In return, the Dominican Republic and the Central American countries would gain permanent tariff-free access to the $10.9 trillion U.S. economy, which is more than 145 times the size of their combined economies. This access would help the textile and garment sectors in the region--which draw on a wide range of U.S. manufactured goods--to compete with China and encourage new industries in those countries to take advantage of the U.S. market. The biggest winners, however, would be consumers and producers who would be able to purchase goods at cheaper prices--delivering an immediate improvement in the standard of living and production capabilities in DR-CAFTA countries.
Protecting America's Interests. Enhancing regional economic growth is key to improving long-term stability. As the Heritage Foundation's Index of Economic Freedom points out, countries that embrace economic freedom--including freedom of trade, labor, and capital--experience stronger growth than those that thwart commerce through regulatory hurdles and policy restrictions. By liberalizing rules and regulations constraining trade and investment, free trade sets these countries on a course toward greater prosperity that supports the democratic and free market evolution that has taken place in Central America over the last 20 years.
In the 1970s, nearly every Central American country (except Belize and Costa Rica) was ruled by a dictatorship bolstered by closed markets that protected state and family-owned monopolies. Limits on political and economic freedoms made the region vulnerable to Soviet-backed guerrilla movements. Today, the U.S-backed transformation to democracy and liberal markets is impressive, but by no means complete. DR-CAFTA would encourage further reform, offer market opportunities, and signal genuine U.S. interest in partnering with a region used to receiving development aid handouts.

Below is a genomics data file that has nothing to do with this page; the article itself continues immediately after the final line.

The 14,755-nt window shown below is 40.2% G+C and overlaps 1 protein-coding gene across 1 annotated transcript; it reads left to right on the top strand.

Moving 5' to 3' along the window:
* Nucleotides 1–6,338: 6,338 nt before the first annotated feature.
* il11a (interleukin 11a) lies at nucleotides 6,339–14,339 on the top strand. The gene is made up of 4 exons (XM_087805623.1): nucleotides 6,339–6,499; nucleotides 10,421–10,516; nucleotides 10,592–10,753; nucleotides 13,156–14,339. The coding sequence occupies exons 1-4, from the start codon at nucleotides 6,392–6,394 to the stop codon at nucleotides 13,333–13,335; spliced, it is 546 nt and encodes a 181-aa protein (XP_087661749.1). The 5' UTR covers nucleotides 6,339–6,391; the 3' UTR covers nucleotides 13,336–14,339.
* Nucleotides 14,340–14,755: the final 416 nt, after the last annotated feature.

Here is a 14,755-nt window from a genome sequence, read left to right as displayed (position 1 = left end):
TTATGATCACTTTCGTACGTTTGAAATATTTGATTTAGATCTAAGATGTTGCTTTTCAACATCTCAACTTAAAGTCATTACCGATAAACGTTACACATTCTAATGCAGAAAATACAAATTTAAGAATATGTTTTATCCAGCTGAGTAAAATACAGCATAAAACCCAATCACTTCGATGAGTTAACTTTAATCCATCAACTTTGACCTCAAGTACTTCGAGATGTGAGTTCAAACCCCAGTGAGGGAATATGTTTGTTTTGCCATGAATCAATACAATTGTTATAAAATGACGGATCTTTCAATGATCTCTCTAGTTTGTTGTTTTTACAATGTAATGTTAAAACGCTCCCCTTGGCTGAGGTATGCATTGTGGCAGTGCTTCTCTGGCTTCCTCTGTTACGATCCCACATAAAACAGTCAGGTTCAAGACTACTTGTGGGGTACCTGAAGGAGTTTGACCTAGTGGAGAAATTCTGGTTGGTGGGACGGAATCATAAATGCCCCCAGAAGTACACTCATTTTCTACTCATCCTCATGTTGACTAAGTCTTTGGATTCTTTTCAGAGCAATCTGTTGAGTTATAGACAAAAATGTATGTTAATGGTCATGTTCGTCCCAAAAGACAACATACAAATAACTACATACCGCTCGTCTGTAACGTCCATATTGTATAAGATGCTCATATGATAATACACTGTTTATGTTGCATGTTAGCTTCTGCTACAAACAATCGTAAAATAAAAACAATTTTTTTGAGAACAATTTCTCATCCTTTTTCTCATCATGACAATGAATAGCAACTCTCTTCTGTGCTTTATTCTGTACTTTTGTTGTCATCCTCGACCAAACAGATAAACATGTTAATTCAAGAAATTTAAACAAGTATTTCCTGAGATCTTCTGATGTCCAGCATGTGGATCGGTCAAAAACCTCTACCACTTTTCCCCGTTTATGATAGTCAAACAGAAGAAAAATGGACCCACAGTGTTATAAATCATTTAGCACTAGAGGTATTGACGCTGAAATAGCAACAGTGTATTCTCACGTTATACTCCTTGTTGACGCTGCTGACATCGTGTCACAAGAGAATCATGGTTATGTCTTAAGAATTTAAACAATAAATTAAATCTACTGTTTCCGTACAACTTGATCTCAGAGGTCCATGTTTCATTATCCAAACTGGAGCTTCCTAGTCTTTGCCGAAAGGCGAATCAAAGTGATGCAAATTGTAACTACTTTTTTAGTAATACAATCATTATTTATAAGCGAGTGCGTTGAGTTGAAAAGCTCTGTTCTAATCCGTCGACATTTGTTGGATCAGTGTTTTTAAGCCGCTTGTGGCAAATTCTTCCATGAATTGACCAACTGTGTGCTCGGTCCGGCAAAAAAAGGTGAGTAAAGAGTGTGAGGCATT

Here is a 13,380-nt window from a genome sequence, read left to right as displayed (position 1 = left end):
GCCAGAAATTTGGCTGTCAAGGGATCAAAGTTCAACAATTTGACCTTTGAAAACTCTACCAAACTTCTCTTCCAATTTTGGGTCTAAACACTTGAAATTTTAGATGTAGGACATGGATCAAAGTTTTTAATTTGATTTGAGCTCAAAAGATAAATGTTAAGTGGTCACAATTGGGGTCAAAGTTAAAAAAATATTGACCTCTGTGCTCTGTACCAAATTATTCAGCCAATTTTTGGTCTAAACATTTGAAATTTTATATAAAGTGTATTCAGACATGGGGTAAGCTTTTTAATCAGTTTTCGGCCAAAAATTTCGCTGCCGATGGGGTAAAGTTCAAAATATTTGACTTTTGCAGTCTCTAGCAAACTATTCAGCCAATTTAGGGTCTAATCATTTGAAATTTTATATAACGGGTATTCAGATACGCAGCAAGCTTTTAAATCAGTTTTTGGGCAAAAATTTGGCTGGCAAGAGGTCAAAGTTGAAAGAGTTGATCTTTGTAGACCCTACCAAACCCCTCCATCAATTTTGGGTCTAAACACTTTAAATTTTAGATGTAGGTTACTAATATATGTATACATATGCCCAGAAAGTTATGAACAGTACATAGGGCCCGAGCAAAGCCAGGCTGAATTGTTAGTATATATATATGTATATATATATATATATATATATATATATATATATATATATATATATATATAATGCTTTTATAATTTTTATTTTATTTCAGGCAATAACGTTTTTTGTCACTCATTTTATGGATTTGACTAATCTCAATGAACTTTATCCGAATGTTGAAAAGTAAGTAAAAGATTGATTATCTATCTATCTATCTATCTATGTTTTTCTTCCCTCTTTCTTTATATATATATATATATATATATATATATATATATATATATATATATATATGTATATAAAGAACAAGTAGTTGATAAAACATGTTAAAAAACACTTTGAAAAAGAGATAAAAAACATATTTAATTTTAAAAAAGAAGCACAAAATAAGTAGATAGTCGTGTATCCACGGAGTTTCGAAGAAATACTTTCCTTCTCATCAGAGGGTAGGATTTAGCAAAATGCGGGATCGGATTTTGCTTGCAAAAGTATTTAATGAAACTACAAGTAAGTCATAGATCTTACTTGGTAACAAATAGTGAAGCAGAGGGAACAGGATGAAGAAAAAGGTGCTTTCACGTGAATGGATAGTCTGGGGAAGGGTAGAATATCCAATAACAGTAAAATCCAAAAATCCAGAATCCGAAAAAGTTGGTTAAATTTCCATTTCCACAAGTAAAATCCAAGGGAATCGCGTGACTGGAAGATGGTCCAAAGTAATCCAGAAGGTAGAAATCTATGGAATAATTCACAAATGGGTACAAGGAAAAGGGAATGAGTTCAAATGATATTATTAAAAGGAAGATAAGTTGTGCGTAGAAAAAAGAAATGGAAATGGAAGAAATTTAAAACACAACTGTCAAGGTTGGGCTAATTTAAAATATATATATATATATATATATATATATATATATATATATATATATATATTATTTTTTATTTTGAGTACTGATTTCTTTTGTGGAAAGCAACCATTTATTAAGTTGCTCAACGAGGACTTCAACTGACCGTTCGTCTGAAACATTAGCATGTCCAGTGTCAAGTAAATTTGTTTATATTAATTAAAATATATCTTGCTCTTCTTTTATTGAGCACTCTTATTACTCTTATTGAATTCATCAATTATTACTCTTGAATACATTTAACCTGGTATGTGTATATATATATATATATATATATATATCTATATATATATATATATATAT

Further progress is critical to provide jobs for Dominicans and Central Americans whose economies are struggling to become better integrated into the global system. Nearly 47 percent of these countries' citizens live below the poverty line, and these countries contribute a significant number of the illegal immigrants who enter the United States seeking employment.
Conclusion. This agreement represents a watershed moment for America's trade agenda. It will determine whether or not the U.S. will capitalize on recent gains in free trade and continue to push forward to help increase prosperity and security around the world. Free trade would expand markets for Central America, the Dominican Republic, and the United States. It would help to integrate these countries into the global economy and encourage needed economic reforms. Moreover, the agreement will signal the entire hemisphere that Washington is serious about market integration and helping its neighbors to develop.
Brett D. Schaefer is Jay Kingham Fellow in International Regulatory Affairs in the Center for International Trade and Economics, and Stephen Johnson is Senior Policy Analyst for Latin America in the Kathryn and Shelby Cullom Davis Institute for International Studies at The Heritage Foundation.